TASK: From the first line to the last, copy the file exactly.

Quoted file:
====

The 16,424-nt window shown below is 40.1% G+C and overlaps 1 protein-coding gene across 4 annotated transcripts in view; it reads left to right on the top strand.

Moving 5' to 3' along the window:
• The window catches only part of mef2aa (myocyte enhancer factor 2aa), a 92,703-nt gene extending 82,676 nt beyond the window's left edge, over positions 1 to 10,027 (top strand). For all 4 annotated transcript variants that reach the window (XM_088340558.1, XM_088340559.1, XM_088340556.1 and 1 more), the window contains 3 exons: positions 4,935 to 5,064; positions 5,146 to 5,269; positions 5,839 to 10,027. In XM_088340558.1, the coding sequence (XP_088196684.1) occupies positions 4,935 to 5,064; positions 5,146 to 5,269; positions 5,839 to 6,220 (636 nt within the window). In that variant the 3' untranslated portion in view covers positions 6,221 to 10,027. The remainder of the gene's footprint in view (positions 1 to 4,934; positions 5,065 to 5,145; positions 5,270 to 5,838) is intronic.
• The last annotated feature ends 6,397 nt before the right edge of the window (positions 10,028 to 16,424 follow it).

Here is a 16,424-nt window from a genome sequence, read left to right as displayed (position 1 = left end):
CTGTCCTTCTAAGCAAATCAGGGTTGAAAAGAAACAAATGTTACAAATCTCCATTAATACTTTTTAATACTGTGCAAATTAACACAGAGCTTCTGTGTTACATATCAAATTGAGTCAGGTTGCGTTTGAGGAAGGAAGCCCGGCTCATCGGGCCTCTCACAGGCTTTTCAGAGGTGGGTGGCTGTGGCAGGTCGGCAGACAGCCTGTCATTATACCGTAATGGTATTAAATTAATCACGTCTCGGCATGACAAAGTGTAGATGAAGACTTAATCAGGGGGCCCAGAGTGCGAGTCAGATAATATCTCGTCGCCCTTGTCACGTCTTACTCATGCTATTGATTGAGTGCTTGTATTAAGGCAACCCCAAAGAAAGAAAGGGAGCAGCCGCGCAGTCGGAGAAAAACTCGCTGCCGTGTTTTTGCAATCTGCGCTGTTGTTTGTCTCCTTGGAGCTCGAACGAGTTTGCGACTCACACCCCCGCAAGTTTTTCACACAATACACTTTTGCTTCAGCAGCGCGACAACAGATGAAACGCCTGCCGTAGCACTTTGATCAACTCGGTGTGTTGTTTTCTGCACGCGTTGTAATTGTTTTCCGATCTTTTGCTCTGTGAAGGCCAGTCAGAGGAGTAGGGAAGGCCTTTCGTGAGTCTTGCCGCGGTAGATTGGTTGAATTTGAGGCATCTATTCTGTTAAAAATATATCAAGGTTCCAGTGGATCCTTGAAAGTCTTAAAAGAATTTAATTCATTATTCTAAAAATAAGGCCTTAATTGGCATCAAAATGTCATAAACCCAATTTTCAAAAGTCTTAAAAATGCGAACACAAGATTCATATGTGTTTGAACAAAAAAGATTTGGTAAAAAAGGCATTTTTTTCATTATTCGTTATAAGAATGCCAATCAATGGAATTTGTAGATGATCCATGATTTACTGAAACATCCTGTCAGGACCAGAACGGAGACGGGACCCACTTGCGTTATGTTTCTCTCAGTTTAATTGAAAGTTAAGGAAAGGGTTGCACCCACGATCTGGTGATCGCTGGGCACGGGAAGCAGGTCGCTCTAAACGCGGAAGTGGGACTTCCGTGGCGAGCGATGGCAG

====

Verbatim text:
The 16,424-nt window shown below is 40.1% G+C and overlaps 1 protein-coding gene across 4 annotated transcripts in view; it reads left to right on the top strand.

Moving 5' to 3' along the window:
• The window catches only part of mef2aa (myocyte enhancer factor 2aa), a 92,703-nt gene extending 82,676 nt beyond the window's left edge, over positions 1 to 10,027 (top strand). For all 4 annotated transcript variants that reach the window (XM_088340558.1, XM_088340559.1, XM_088340556.1 and 1 more), the window contains 3 exons: positions 4,935 to 5,064; positions 5,146 to 5,269; positions 5,839 to 10,027. In XM_088340558.1, the coding sequence (XP_088196684.1) occupies positions 4,935 to 5,064; positions 5,146 to 5,269; positions 5,839 to 6,220 (636 nt within the window). In that variant the 3' untranslated portion in view covers positions 6,221 to 10,027. The remainder of the gene's footprint in view (positions 1 to 4,934; positions 5,065 to 5,145; positions 5,270 to 5,838) is intronic.
• The last annotated feature ends 6,397 nt before the right edge of the window (positions 10,028 to 16,424 follow it).

Here is a 16,424-nt window from a genome sequence, read left to right as displayed (position 1 = left end):
CTGTCCTTCTAAGCAAATCAGGGTTGAAAAGAAACAAATGTTACAAATCTCCATTAATACTTTTTAATACTGTGCAAATTAACACAGAGCTTCTGTGTTACATATCAAATTGAGTCAGGTTGCGTTTGAGGAAGGAAGCCCGGCTCATCGGGCCTCTCACAGGCTTTTCAGAGGTGGGTGGCTGTGGCAGGTCGGCAGACAGCCTGTCATTATACCGTAATGGTATTAAATTAATCACGTCTCGGCATGACAAAGTGTAGATGAAGACTTAATCAGGGGGCCCAGAGTGCGAGTCAGATAATATCTCGTCGCCCTTGTCACGTCTTACTCATGCTATTGATTGAGTGCTTGTATTAAGGCAACCCCAAAGAAAGAAAGGGAGCAGCCGCGCAGTCGGAGAAAAACTCGCTGCCGTGTTTTTGCAATCTGCGCTGTTGTTTGTCTCCTTGGAGCTCGAACGAGTTTGCGACTCACACCCCCGCAAGTTTTTCACACAATACACTTTTGCTTCAGCAGCGCGACAACAGATGAAACGCCTGCCGTAGCACTTTGATCAACTCGGTGTGTTGTTTTCTGCACGCGTTGTAATTGTTTTCCGATCTTTTGCTCTGTGAAGGCCAGTCAGAGGAGTAGGGAAGGCCTTTCGTGAGTCTTGCCGCGGTAGATTGGTTGAATTTGAGGCATCTATTCTGTTAAAAATATATCAAGGTTCCAGTGGATCCTTGAAAGTCTTAAAAGAATTTAATTCATTATTCTAAAAATAAGGCCTTAATTGGCATCAAAATGTCATAAACCCAATTTTCAAAAGTCTTAAAAATGCGAACACAAGATTCATATGTGTTTGAACAAAAAAGATTTGGTAAAAAAGGCATTTTTTTCATTATTCGTTATAAGAATGCCAATCAATGGAATTTGTAGATGATCCATGATTTACTGAAACATCCTGTCAGGACCAGAACGGAGACGGGACCCACTTGCGTTATGTTTCTCTCAGTTTAATTGAAAGTTAAGGAAAGGGTTGCACCCACGATCTGGTGATCGCTGGGCACGGGAAGCAGGTCGCTCTAAACGCGGAAGTGGGACTTCCGTGGCGAGCGATGGCAG